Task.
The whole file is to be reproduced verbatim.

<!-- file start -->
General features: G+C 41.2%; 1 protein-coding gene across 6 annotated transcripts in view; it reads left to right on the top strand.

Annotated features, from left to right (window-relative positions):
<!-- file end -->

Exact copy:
General features: G+C 41.2%; 1 protein-coding gene across 6 annotated transcripts in view; it reads left to right on the top strand.

Annotated features, from left to right (window-relative positions):